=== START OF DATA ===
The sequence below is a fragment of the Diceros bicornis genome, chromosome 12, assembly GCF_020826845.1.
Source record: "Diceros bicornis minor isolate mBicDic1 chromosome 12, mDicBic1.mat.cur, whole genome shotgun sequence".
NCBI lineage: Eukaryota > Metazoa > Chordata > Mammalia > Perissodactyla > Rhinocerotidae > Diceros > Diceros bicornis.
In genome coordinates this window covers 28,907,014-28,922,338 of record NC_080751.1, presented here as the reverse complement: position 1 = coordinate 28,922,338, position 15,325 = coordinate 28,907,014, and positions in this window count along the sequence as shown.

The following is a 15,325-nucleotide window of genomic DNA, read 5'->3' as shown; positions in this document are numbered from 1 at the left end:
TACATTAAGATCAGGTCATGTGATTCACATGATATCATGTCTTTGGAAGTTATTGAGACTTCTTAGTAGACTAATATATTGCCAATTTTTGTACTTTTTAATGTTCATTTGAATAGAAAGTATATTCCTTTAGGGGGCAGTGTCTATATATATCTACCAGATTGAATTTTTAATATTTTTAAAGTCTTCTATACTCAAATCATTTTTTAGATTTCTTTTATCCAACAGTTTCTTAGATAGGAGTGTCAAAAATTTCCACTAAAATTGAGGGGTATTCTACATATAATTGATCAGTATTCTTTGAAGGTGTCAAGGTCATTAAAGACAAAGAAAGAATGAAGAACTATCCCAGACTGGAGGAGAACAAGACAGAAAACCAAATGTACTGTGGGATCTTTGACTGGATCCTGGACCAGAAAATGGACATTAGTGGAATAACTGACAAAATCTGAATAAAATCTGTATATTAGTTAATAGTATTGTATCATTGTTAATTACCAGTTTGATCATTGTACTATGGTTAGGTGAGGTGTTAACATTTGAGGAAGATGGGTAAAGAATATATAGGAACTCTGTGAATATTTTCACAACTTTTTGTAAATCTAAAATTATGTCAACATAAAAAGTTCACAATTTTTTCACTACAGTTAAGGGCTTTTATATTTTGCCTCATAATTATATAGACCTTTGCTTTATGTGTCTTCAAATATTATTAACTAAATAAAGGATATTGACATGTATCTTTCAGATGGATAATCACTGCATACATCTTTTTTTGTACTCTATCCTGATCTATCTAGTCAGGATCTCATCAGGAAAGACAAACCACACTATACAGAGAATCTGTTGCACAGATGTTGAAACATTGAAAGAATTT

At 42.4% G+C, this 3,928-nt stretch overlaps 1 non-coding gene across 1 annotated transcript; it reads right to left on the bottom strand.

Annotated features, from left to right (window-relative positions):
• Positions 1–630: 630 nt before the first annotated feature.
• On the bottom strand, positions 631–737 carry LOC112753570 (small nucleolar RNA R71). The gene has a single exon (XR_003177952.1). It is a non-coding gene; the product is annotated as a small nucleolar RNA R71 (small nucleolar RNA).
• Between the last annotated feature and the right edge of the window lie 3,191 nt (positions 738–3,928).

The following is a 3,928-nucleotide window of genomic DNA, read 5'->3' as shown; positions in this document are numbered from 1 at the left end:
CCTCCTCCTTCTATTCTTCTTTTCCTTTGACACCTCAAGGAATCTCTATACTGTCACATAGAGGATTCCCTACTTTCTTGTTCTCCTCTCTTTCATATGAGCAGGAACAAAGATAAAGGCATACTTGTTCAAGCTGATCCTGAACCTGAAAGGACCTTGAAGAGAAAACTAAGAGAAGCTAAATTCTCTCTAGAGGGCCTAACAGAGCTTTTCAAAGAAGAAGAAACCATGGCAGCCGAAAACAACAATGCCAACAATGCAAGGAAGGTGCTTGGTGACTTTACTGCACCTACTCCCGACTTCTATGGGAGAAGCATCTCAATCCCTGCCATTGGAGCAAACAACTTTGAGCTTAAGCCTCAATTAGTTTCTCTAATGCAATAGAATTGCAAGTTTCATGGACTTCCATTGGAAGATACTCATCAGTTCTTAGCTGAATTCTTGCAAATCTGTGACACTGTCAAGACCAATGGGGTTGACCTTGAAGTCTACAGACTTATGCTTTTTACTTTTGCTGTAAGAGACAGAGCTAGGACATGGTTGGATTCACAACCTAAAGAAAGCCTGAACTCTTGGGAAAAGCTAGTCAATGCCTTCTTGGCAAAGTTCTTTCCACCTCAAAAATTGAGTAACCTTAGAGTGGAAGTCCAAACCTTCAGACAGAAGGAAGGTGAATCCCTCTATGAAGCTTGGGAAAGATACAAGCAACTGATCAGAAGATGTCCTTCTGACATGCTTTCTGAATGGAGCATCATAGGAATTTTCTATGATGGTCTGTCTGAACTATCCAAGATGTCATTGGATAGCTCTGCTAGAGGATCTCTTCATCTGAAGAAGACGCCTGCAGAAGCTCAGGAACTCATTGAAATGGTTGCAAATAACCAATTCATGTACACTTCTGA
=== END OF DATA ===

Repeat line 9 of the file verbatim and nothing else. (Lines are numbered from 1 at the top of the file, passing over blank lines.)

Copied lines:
• Positions 1–630: 630 nt before the first annotated feature.